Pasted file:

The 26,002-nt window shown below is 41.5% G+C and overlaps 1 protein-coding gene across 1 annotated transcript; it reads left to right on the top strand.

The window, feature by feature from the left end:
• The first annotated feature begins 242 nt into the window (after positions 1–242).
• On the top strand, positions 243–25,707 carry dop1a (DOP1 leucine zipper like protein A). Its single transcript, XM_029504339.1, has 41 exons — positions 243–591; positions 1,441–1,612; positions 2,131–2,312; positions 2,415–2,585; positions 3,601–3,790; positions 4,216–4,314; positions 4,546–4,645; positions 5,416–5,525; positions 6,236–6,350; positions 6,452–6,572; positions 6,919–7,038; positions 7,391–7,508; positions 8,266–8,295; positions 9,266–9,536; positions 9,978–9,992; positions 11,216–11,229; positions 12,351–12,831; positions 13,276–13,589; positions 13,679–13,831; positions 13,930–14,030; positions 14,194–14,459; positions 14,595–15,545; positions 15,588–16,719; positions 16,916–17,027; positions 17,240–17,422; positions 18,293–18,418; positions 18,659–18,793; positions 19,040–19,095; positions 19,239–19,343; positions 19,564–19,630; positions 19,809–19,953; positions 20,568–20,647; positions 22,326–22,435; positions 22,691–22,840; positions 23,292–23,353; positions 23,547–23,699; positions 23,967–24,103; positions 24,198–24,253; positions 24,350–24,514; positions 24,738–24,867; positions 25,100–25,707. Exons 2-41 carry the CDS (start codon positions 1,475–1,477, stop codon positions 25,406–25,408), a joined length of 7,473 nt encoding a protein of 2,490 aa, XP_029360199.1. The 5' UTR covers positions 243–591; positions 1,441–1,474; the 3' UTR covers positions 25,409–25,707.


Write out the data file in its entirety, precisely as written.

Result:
The 26,002-nt window shown below is 41.5% G+C and overlaps 1 protein-coding gene across 1 annotated transcript; it reads left to right on the top strand.

The window, feature by feature from the left end:
• The first annotated feature begins 242 nt into the window (after positions 1–242).
• On the top strand, positions 243–25,707 carry dop1a (DOP1 leucine zipper like protein A). Its single transcript, XM_029504339.1, has 41 exons — positions 243–591; positions 1,441–1,612; positions 2,131–2,312; positions 2,415–2,585; positions 3,601–3,790; positions 4,216–4,314; positions 4,546–4,645; positions 5,416–5,525; positions 6,236–6,350; positions 6,452–6,572; positions 6,919–7,038; positions 7,391–7,508; positions 8,266–8,295; positions 9,266–9,536; positions 9,978–9,992; positions 11,216–11,229; positions 12,351–12,831; positions 13,276–13,589; positions 13,679–13,831; positions 13,930–14,030; positions 14,194–14,459; positions 14,595–15,545; positions 15,588–16,719; positions 16,916–17,027; positions 17,240–17,422; positions 18,293–18,418; positions 18,659–18,793; positions 19,040–19,095; positions 19,239–19,343; positions 19,564–19,630; positions 19,809–19,953; positions 20,568–20,647; positions 22,326–22,435; positions 22,691–22,840; positions 23,292–23,353; positions 23,547–23,699; positions 23,967–24,103; positions 24,198–24,253; positions 24,350–24,514; positions 24,738–24,867; positions 25,100–25,707. Exons 2-41 carry the CDS (start codon positions 1,475–1,477, stop codon positions 25,406–25,408), a joined length of 7,473 nt encoding a protein of 2,490 aa, XP_029360199.1. The 5' UTR covers positions 243–591; positions 1,441–1,474; the 3' UTR covers positions 25,409–25,707.